Effort to meet 2030 poverty goal jeopardized by youth unemployment: ILO

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An unemployed youth. Photo: ILO

The effort to meet the Sustainable Development Goal of ending poverty by 2030 is being jeopardized by "alarming" youth unemployment rates, among other factors.

That's according the latest World Employment and Social Outlook report from the International Labour Organization (ILO).

The research published on Wednesday for 2016, estimates that global youth joblessness is expected to reach 13.1 per cent, a small rise compared with last year.

Daniel Dickinson has more.

The ILO figures on youth trends show that the global unemployment figure is set to rise for the first time in three years by around 500,000, up to 71 million.

Of great concern, said the ILO, is the share of young people, often in developing countries, who live in extreme or moderate poverty, despite having a job.

That figure stands at just over 37 per cent of working youth, which is more than ten points higher that the figure for working adults.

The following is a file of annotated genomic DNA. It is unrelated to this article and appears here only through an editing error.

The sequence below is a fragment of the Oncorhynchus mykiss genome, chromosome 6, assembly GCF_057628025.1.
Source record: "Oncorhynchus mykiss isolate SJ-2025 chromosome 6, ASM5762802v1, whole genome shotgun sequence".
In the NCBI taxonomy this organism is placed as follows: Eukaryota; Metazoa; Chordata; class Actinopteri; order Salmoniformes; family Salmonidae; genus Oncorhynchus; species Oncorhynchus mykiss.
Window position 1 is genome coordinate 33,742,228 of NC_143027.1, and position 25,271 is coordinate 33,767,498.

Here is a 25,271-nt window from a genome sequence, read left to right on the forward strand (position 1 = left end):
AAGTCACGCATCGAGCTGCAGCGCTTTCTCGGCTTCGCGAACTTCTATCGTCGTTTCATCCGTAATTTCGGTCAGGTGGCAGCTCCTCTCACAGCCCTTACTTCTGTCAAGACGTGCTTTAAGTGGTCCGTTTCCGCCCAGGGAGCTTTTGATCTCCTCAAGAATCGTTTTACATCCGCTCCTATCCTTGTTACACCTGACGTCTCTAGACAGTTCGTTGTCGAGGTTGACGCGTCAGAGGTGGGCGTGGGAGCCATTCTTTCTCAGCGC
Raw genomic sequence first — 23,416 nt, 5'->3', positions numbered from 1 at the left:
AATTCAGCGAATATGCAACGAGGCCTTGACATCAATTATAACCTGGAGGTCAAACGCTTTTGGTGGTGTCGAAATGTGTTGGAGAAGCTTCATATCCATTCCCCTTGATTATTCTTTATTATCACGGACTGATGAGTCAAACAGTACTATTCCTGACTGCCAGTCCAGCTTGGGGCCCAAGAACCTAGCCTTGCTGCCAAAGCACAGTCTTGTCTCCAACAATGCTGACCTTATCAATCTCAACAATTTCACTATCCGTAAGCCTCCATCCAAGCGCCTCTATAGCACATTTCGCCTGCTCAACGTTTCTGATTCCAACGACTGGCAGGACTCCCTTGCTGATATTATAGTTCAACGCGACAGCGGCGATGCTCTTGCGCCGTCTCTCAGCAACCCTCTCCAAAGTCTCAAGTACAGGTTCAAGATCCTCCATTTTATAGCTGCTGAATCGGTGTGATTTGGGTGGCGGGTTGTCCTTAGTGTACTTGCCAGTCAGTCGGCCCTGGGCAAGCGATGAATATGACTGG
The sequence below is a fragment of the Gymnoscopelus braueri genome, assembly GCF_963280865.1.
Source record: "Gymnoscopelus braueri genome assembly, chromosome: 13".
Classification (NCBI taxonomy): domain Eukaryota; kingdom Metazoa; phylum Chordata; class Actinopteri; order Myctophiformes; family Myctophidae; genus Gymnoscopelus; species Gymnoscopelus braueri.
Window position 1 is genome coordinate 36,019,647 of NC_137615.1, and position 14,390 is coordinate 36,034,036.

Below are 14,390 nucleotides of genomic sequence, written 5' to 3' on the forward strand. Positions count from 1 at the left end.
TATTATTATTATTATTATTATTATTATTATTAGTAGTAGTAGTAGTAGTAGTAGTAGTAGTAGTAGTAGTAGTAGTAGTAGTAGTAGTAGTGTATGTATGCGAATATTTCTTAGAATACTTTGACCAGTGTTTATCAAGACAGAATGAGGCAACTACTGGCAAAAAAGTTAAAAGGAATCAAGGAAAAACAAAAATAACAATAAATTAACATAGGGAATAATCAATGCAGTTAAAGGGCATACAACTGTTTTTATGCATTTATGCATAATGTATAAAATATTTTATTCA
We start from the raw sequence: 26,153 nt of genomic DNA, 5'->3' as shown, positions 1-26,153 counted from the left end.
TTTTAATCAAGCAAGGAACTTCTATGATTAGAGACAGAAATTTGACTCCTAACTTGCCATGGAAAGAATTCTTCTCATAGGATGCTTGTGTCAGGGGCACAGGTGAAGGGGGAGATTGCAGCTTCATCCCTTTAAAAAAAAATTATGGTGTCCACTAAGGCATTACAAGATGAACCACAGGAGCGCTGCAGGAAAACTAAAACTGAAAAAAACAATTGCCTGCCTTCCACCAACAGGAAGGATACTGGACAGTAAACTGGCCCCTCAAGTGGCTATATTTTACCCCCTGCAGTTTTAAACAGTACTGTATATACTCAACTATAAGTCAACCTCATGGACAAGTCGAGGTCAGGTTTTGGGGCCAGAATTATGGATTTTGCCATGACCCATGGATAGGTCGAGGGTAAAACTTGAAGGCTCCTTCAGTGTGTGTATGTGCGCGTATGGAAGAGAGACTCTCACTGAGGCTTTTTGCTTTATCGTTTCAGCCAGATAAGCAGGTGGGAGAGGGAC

Here's ILO Senior Economist, Steven Tobin, speaking in Geneva.

"Given this two-fold story of rising unemployment rate on the one hand, and persistently high working poverty rates on the other hand, it will be very difficult to reach the goal that we have set to end poverty by 2030 unless we redouble our efforts to achieve sustainable economic growth and decent work, including for youth."

The statistics, the ILOm said, also point to a worrying gender gap between young men and women in the labour market, that needs to be "urgently addressed" as a matter of urgency by Member States and social policy partners.

Daniel Dickinson, United Nations.

Duration: 1’09″

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